5. He stands still, looking both ways at once because he’s between the US of A & the EU. He has no room for manoeuvre as he tries to please them both. They say that no horse can serve two masters, or even three if we count in the poor, forgotten British public. Perhaps he’ll go lame or cast a shoe? We live in hope.


  6. @Caratacus………. work hard to get into prison these days ! The exception being the little guy who gets caught not paying any one of the innumeral (?) taxes (or constitutionally illegal revenue collections diguised as fines – or charges in modern political parlance)………. in which case………. “There’s always room for one more !”


  7. @Mo……… I think (and JW appears to agree) he is already lame……… it’s just that nobody is ever allowed to see his feet ! As to looking both ways…… yes – but its a kind of ‘spinning’ motion ensuring that it will eventually all unwind and leave him sitting in a hole (full of sh1t) of his own making :)


  8. Prison might work if only genuine bad people were banged up, and it was nasty in the prison. But when they have secret family courts using syndromes that were invented by paedophiles and they are using Richard Gardner’s Threat Therapy on mothers whose percieved crime is that they want to protect their young (which is what every animal by the natural laws are supposed to do) and also deliberatly putting people into prison for not being able to afford to pay unfairly taxes which crush poor people more than rich people, then it is not really going to do anything good for our society at all, all it’s going to do is make everyone apart from really bad people very very angry and upset. Which is what has happened.


  9. But the ‘third head’ of this disreputable nag is the target of reducing the resources spent on policing, thus preventing crime-detection, thus reducing the prison population. Simples.


  10. I give way to m’learned friend ..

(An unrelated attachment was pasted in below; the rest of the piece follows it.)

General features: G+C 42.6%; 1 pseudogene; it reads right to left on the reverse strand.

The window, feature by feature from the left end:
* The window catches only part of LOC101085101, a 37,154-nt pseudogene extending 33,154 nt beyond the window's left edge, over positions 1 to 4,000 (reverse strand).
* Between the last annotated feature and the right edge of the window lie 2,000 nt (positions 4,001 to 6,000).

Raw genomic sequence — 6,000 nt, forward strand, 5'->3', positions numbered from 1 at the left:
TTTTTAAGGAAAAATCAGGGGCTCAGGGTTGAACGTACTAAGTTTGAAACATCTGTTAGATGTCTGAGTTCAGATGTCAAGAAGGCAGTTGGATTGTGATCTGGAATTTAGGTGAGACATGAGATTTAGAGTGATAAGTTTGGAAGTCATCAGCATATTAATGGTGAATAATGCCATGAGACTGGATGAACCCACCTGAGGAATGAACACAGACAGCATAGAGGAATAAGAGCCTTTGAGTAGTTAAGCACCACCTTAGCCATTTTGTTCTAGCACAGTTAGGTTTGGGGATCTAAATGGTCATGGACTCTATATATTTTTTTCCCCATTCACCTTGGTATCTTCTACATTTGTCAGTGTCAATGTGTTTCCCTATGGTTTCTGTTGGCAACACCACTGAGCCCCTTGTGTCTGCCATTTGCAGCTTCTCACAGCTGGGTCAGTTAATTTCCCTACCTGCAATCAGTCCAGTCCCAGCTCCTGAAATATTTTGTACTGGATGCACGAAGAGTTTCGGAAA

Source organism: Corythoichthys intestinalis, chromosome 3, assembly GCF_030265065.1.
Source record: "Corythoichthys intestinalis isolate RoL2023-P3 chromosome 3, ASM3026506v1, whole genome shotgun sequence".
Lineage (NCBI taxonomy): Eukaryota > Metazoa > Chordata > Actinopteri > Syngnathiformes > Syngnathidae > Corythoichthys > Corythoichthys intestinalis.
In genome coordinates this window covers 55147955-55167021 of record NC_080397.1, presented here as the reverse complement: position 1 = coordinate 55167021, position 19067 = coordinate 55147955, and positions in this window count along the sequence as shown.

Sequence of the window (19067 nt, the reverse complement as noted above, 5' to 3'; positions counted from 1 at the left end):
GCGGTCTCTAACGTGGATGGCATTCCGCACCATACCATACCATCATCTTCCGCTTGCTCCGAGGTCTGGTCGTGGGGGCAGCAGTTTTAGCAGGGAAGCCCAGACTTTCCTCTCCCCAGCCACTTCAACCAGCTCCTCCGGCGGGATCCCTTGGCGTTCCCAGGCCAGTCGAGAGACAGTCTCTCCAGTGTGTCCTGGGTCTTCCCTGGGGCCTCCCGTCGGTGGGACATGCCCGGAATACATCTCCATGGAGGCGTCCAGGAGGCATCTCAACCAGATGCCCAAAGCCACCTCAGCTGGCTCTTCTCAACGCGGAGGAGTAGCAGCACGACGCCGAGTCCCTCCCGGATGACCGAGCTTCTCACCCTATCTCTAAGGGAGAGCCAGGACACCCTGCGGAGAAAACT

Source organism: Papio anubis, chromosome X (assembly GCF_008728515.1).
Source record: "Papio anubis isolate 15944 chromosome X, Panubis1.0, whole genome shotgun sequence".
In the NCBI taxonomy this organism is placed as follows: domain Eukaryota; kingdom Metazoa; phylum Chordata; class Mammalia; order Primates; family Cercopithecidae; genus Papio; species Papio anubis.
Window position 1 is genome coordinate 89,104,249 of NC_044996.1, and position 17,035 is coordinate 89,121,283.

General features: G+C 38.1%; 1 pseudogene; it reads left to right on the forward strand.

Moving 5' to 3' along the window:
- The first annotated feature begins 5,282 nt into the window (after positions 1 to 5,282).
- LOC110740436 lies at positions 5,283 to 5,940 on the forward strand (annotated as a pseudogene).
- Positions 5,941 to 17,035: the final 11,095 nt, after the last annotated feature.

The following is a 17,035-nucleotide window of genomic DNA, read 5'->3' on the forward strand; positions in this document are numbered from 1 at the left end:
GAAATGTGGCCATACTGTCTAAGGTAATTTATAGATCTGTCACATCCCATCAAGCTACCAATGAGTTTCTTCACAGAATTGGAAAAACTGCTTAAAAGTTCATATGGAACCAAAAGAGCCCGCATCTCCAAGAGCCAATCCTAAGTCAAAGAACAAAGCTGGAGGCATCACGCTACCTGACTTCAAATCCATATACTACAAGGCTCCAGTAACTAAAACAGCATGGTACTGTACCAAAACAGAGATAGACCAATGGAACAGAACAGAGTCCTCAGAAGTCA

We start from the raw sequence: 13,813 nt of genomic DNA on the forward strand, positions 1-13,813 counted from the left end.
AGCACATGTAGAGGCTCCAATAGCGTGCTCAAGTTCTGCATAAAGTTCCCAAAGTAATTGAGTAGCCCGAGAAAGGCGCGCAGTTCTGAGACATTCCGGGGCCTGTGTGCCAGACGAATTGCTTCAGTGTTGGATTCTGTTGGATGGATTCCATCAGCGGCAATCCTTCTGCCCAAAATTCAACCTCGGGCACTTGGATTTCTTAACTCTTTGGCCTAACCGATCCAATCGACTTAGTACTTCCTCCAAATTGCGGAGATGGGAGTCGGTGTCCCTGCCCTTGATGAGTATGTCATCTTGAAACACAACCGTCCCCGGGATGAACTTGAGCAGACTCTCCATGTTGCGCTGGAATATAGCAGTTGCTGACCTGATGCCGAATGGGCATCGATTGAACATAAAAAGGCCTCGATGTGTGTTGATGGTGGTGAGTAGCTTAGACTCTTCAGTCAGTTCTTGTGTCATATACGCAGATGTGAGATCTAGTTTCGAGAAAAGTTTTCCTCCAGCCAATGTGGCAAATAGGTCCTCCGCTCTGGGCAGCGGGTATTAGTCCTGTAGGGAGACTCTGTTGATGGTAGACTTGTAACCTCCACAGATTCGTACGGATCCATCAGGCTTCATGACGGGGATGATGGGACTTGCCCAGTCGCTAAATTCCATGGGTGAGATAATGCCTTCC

If a political point is to be made, of course a little guy will have to be incarcerated. This will mean that there will be less room for bent bankers, perverted politicians or friends of the governing clique.

    I stand corrected ;-)


  11. Fools must pretend to be wise
    IT’S a faith that THEY use as a ‘Heavy Disguise’.

    With apologies and acknowledgments to John Ford (Strawbs) 1971


  12. The tories are about duplicity I feel they either can’t see their own contradictions or they are aware of them .
    All the same they are a nasty bunch .
    Go back last year when a protest against workfare took place . It was organised by right to work organisation. A Tory mp was furious that the workfarw using companies had caved in to protest .
    So the party of hard work and fair reward had become hard work for no reward.
    And also the party of companies having the right to not pay anyone.
    In wades another Tory mp who tells the police to arrest the protester that is a libertarian tory mp I hasten to add.
    We later hear this same mp has produced a book where she claims all british workers are lazy . So the party of hard work and reward is the party of hard work no reward and the freedom to pay no wages and silence criticism


  13. Don
    In an ideal world, the suits would go to jail. But the suits are in charge.
    example, why is fraud for banks classed as mis-selling?
    Who makes the rules?
    Not the Politicians, left or right, but their masters.


  14. The problem is now that being a politician is a career in itself. We are seeing that in Australia as well. It used to be that someone made a living outside politics and then decided that they were so incensed about a cause that they stood for Parliament.

    The current lot on all sides: (a) Goes to Oxford, Cambridge, the LSE or an Australian equivalent (b) Joins the university political club of their alleged persuasion. (c) Meets a lot of other would be baby politicians. (d) Graduates and works for a political organisation. (e) Gets duly endorsed and elected.

    These “professionals” stand for nothing but themselves. There is no fire, no passion, no cause except re-election and their own advancement.

    That is the cause of the lack of leadership. When you really don’t care where you are going, any place is as good as any other place. The politicians are just there for the ride.


  15. “It used to be that someone made a living outside politics and then decided that they were so incensed about a cause that they stood for Parliament.”

    Like my solicitor Richard Wise.